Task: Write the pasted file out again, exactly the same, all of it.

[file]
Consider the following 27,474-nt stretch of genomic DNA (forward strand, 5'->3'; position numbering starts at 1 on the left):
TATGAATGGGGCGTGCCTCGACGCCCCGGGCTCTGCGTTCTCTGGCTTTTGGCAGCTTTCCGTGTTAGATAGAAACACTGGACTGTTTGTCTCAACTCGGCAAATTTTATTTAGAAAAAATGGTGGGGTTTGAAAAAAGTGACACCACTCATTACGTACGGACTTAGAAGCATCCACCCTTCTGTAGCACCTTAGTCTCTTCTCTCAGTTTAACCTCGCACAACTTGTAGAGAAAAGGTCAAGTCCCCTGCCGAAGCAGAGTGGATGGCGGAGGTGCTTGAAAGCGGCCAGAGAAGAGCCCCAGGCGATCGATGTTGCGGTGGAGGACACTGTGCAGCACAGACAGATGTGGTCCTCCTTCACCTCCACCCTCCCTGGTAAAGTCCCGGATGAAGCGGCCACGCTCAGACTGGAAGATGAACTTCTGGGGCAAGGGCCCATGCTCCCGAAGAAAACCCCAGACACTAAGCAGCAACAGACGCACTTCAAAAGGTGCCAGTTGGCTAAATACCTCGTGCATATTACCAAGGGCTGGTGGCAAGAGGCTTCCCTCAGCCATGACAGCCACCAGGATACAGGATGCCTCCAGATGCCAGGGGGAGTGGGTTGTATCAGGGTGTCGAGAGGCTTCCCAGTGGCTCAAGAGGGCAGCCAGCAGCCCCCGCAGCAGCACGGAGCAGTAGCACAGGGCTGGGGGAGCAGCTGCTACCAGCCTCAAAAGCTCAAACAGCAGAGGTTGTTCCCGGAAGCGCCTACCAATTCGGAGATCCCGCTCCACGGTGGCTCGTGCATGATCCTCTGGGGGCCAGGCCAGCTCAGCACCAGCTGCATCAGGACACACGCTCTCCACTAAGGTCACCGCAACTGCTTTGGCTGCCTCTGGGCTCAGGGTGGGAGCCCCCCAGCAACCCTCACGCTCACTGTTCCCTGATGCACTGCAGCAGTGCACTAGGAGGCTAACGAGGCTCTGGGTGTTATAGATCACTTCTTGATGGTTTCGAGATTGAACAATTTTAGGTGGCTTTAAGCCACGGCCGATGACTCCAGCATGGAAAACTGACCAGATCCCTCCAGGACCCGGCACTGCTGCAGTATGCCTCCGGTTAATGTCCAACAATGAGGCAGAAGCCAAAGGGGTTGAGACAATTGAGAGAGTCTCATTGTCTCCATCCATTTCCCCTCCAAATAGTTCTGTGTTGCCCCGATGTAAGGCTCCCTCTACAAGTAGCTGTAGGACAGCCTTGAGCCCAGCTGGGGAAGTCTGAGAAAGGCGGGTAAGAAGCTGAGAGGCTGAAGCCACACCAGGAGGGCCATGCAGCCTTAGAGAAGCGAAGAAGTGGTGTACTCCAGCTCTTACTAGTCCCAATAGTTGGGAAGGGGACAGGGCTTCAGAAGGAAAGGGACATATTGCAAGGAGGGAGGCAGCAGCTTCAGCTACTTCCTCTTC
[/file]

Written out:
Consider the following 27,474-nt stretch of genomic DNA (forward strand, 5'->3'; position numbering starts at 1 on the left):
TATGAATGGGGCGTGCCTCGACGCCCCGGGCTCTGCGTTCTCTGGCTTTTGGCAGCTTTCCGTGTTAGATAGAAACACTGGACTGTTTGTCTCAACTCGGCAAATTTTATTTAGAAAAAATGGTGGGGTTTGAAAAAAGTGACACCACTCATTACGTACGGACTTAGAAGCATCCACCCTTCTGTAGCACCTTAGTCTCTTCTCTCAGTTTAACCTCGCACAACTTGTAGAGAAAAGGTCAAGTCCCCTGCCGAAGCAGAGTGGATGGCGGAGGTGCTTGAAAGCGGCCAGAGAAGAGCCCCAGGCGATCGATGTTGCGGTGGAGGACACTGTGCAGCACAGACAGATGTGGTCCTCCTTCACCTCCACCCTCCCTGGTAAAGTCCCGGATGAAGCGGCCACGCTCAGACTGGAAGATGAACTTCTGGGGCAAGGGCCCATGCTCCCGAAGAAAACCCCAGACACTAAGCAGCAACAGACGCACTTCAAAAGGTGCCAGTTGGCTAAATACCTCGTGCATATTACCAAGGGCTGGTGGCAAGAGGCTTCCCTCAGCCATGACAGCCACCAGGATACAGGATGCCTCCAGATGCCAGGGGGAGTGGGTTGTATCAGGGTGTCGAGAGGCTTCCCAGTGGCTCAAGAGGGCAGCCAGCAGCCCCCGCAGCAGCACGGAGCAGTAGCACAGGGCTGGGGGAGCAGCTGCTACCAGCCTCAAAAGCTCAAACAGCAGAGGTTGTTCCCGGAAGCGCCTACCAATTCGGAGATCCCGCTCCACGGTGGCTCGTGCATGATCCTCTGGGGGCCAGGCCAGCTCAGCACCAGCTGCATCAGGACACACGCTCTCCACTAAGGTCACCGCAACTGCTTTGGCTGCCTCTGGGCTCAGGGTGGGAGCCCCCCAGCAACCCTCACGCTCACTGTTCCCTGATGCACTGCAGCAGTGCACTAGGAGGCTAACGAGGCTCTGGGTGTTATAGATCACTTCTTGATGGTTTCGAGATTGAACAATTTTAGGTGGCTTTAAGCCACGGCCGATGACTCCAGCATGGAAAACTGACCAGATCCCTCCAGGACCCGGCACTGCTGCAGTATGCCTCCGGTTAATGTCCAACAATGAGGCAGAAGCCAAAGGGGTTGAGACAATTGAGAGAGTCTCATTGTCTCCATCCATTTCCCCTCCAAATAGTTCTGTGTTGCCCCGATGTAAGGCTCCCTCTACAAGTAGCTGTAGGACAGCCTTGAGCCCAGCTGGGGAAGTCTGAGAAAGGCGGGTAAGAAGCTGAGAGGCTGAAGCCACACCAGGAGGGCCATGCAGCCTTAGAGAAGCGAAGAAGTGGTGTACTCCAGCTCTTACTAGTCCCAATAGTTGGGAAGGGGACAGGGCTTCAGAAGGAAAGGGACATATTGCAAGGAGGGAGGCAGCAGCTTCAGCTACTTCCTCTTC